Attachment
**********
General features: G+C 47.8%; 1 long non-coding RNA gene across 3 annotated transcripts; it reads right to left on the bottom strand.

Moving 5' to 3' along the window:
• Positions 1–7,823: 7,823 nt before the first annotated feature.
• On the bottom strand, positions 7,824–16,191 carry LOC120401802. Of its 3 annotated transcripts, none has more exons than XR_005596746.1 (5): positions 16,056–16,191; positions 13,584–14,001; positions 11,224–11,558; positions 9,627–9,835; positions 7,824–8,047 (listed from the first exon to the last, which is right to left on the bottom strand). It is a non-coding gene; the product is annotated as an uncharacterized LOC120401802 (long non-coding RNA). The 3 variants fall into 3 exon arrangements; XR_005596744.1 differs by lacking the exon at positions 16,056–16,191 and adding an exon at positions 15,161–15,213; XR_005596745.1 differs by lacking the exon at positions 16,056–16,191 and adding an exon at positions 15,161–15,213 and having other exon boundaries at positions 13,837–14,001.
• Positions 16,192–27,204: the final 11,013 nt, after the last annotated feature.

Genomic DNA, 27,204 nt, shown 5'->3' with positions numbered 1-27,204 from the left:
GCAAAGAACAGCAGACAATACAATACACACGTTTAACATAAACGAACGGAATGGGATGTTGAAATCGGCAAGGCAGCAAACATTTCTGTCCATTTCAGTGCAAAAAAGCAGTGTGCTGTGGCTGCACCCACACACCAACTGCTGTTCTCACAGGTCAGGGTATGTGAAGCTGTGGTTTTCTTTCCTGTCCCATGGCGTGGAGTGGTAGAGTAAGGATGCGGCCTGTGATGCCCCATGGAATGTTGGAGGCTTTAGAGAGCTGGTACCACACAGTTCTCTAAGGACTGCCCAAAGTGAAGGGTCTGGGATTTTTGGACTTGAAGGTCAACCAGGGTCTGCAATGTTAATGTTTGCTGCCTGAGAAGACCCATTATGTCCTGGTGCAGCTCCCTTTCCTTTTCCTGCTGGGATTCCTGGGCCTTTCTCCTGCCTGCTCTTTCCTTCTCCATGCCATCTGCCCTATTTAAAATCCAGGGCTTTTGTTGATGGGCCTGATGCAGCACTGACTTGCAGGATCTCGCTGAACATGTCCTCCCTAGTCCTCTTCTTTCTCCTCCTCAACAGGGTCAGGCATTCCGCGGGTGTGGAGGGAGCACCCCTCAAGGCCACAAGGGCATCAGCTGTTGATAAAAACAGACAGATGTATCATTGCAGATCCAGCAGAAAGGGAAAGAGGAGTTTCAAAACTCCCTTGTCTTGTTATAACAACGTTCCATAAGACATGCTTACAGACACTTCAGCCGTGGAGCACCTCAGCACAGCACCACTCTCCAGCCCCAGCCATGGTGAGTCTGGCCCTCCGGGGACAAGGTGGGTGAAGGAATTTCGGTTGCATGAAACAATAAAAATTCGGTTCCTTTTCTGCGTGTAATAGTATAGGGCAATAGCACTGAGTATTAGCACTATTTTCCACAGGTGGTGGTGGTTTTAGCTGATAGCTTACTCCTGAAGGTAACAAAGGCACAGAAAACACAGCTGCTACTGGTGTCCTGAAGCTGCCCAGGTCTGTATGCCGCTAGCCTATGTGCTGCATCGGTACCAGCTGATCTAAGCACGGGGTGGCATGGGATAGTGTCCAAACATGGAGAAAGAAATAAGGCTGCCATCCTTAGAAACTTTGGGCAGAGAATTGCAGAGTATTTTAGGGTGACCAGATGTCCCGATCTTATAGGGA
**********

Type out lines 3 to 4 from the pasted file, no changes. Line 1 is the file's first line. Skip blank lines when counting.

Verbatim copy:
• Positions 1–7,823: 7,823 nt before the first annotated feature.
• On the bottom strand, positions 7,824–16,191 carry LOC120401802. Of its 3 annotated transcripts, none has more exons than XR_005596746.1 (5): positions 16,056–16,191; positions 13,584–14,001; positions 11,224–11,558; positions 9,627–9,835; positions 7,824–8,047 (listed from the first exon to the last, which is right to left on the bottom strand). It is a non-coding gene; the product is annotated as an uncharacterized LOC120401802 (long non-coding RNA). The 3 variants fall into 3 exon arrangements; XR_005596744.1 differs by lacking the exon at positions 16,056–16,191 and adding an exon at positions 15,161–15,213; XR_005596745.1 differs by lacking the exon at positions 16,056–16,191 and adding an exon at positions 15,161–15,213 and having other exon boundaries at positions 13,837–14,001.